Whenever ANYTHING proposed to be a theory or knowledge skips the step of providing a solid foundation including all key formal definitions, the lack of rigor is implied. It generally shows sloppy thinking.

When using that sort of thinking to try to say something significant about merging two complex disciplines -- how likely is the result to be anything approaching a basic "truth"?

Of course, if such ideas were introduced with a clear, up front admission of their limited scope, they'd be less likely to receive awards, grants, fame, widespread use, academic titles, etc. So there's that. :roll:
Given the track record of the perma-doomer blogs, I wouldn't bet a fast crash doomer's money on their predictions.
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Re: Economics vs. Physical Science

Unread postby dissident » Wed 14 Mar 2018, 12:55:04

Capital is potential human effort and potential machine operation. By itself money has not meaning. It is the faith in money that allows those with lots of it to buy the effort of humans both direct and indirect (products). There is no escaping physics. Human psychology including irrationality does not result in magical circumvention of physical laws. Expended capital trickles down to providing energy for humans (food and transportation).

It is the concept of value that is irrelevant. A big hang up of Marx was "value". It does not matter whether it arises from personal desires or collective good. It is a spurious variable that is not causal in any way. Whatever motivates humans, they have to burn energy and shuffle mass to achieve anything. So the heat engine model of the human economy is by far the most realistic one. Human activity generates entropy by literally burning resources. Buildings and products are only minor locally produced anti-entropic entities from a vast pool of entropy increase. Economists are totally lost on this point. They think that humans spontaneously create anti-entropic entities through mere effort. No, you hacks, humans increase global entropy to live.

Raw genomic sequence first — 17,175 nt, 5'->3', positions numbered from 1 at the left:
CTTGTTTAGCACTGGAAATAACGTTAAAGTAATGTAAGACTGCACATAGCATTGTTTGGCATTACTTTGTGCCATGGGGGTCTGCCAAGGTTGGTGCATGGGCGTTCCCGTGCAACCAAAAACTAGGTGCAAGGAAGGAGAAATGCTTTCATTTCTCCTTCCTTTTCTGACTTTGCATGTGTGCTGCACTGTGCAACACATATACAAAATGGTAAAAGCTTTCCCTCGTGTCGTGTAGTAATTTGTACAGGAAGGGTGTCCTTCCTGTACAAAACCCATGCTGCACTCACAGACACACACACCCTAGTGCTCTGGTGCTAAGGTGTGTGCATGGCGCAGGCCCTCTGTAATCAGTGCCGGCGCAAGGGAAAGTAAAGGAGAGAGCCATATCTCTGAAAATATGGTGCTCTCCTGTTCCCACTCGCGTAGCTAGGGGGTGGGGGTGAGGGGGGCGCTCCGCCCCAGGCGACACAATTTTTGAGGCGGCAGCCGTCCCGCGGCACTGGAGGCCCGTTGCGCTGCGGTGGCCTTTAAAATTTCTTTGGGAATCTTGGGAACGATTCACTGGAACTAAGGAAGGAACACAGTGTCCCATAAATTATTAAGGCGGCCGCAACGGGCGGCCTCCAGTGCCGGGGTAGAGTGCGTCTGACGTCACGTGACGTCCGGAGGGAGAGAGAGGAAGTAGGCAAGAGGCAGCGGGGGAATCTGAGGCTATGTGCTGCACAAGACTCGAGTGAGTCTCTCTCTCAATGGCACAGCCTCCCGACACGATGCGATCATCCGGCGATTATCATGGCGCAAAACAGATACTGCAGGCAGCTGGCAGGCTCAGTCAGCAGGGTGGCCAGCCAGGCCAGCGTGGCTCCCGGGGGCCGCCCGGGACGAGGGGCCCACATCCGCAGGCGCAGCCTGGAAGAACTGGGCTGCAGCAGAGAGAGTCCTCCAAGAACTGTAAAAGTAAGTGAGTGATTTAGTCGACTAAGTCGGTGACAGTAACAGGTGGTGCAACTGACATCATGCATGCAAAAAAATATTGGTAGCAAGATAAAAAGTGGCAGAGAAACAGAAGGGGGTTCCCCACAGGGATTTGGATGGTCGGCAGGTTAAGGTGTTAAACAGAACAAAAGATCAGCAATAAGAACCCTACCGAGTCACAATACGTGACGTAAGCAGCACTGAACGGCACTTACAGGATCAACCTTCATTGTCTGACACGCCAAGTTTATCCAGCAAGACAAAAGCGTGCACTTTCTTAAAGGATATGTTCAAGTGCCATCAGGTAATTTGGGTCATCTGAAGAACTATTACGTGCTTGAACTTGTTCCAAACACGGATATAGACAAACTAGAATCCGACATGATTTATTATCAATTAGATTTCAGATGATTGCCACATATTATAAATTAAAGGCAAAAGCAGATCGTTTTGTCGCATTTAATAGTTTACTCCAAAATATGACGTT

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Re: Economics vs. Physical Science

Unread postby yportne » Wed 14 Mar 2018, 13:24:51

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Re: Economics vs. Physical Science

Unread postby Outcast_Searcher » Wed 14 Mar 2018, 14:46:38

dissident wrote:It is the concept of value that is irrelevant. A big hang up of Marx was "value". It does not matter whether it arises from personal desires or collective good. It is a spurious variable that is not causal in any way. Whatever motivates humans, they have to burn energy and shuffle mass to achieve anything. So the heat engine model of the human economy is by far the most realistic one. Human activity generates entropy by literally burning resources. Buildings and products are only minor locally produced anti-entropic entities from a vast pool of entropy increase. Economists are totally lost on this point. They think that humans spontaneously create anti-entropic entities through mere effort. No, you hacks, humans increase global entropy to live.